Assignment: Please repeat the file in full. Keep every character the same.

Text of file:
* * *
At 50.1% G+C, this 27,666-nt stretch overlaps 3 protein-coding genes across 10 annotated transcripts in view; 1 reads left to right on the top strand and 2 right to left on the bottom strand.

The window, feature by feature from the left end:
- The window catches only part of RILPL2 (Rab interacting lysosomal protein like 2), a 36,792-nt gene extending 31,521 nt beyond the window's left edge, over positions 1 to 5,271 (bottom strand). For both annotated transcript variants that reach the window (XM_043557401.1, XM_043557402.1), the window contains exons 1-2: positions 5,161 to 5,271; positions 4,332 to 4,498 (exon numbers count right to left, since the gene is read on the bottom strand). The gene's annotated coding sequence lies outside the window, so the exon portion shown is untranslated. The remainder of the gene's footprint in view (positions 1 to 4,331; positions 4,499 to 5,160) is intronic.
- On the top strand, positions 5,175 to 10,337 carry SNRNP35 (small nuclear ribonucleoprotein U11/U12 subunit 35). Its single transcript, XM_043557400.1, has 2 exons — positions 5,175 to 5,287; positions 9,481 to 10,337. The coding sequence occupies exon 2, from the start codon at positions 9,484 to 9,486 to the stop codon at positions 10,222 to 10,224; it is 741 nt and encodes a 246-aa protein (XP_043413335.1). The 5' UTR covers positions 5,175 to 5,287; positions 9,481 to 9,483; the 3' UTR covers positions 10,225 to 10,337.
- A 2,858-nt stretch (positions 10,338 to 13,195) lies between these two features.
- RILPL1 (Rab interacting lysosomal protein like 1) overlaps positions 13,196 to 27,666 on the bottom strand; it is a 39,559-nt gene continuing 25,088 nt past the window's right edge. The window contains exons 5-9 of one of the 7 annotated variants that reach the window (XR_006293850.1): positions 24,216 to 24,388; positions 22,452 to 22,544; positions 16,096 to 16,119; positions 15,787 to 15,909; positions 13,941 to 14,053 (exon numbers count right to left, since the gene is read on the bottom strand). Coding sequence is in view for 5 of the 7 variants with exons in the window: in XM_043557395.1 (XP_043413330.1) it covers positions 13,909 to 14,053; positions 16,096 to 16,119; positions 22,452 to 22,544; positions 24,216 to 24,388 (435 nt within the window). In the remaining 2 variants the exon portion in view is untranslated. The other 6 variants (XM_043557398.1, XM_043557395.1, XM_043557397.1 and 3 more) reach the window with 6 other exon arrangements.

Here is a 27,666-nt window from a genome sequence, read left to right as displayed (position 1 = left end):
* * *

At 50.1% G+C, this 27,666-nt stretch overlaps 3 protein-coding genes across 10 annotated transcripts in view; 1 reads left to right on the top strand and 2 right to left on the bottom strand.

The window, feature by feature from the left end:
- The window catches only part of RILPL2 (Rab interacting lysosomal protein like 2), a 36,792-nt gene extending 31,521 nt beyond the window's left edge, over positions 1 to 5,271 (bottom strand). For both annotated transcript variants that reach the window (XM_043557401.1, XM_043557402.1), the window contains exons 1-2: positions 5,161 to 5,271; positions 4,332 to 4,498 (exon numbers count right to left, since the gene is read on the bottom strand). The gene's annotated coding sequence lies outside the window, so the exon portion shown is untranslated. The remainder of the gene's footprint in view (positions 1 to 4,331; positions 4,499 to 5,160) is intronic.
- On the top strand, positions 5,175 to 10,337 carry SNRNP35 (small nuclear ribonucleoprotein U11/U12 subunit 35). Its single transcript, XM_043557400.1, has 2 exons — positions 5,175 to 5,287; positions 9,481 to 10,337. The coding sequence occupies exon 2, from the start codon at positions 9,484 to 9,486 to the stop codon at positions 10,222 to 10,224; it is 741 nt and encodes a 246-aa protein (XP_043413335.1). The 5' UTR covers positions 5,175 to 5,287; positions 9,481 to 9,483; the 3' UTR covers positions 10,225 to 10,337.
- A 2,858-nt stretch (positions 10,338 to 13,195) lies between these two features.
- RILPL1 (Rab interacting lysosomal protein like 1) overlaps positions 13,196 to 27,666 on the bottom strand; it is a 39,559-nt gene continuing 25,088 nt past the window's right edge. The window contains exons 5-9 of one of the 7 annotated variants that reach the window (XR_006293850.1): positions 24,216 to 24,388; positions 22,452 to 22,544; positions 16,096 to 16,119; positions 15,787 to 15,909; positions 13,941 to 14,053 (exon numbers count right to left, since the gene is read on the bottom strand). Coding sequence is in view for 5 of the 7 variants with exons in the window: in XM_043557395.1 (XP_043413330.1) it covers positions 13,909 to 14,053; positions 16,096 to 16,119; positions 22,452 to 22,544; positions 24,216 to 24,388 (435 nt within the window). In the remaining 2 variants the exon portion in view is untranslated. The other 6 variants (XM_043557398.1, XM_043557395.1, XM_043557397.1 and 3 more) reach the window with 6 other exon arrangements.

Here is a 27,666-nt window from a genome sequence, read left to right as displayed (position 1 = left end):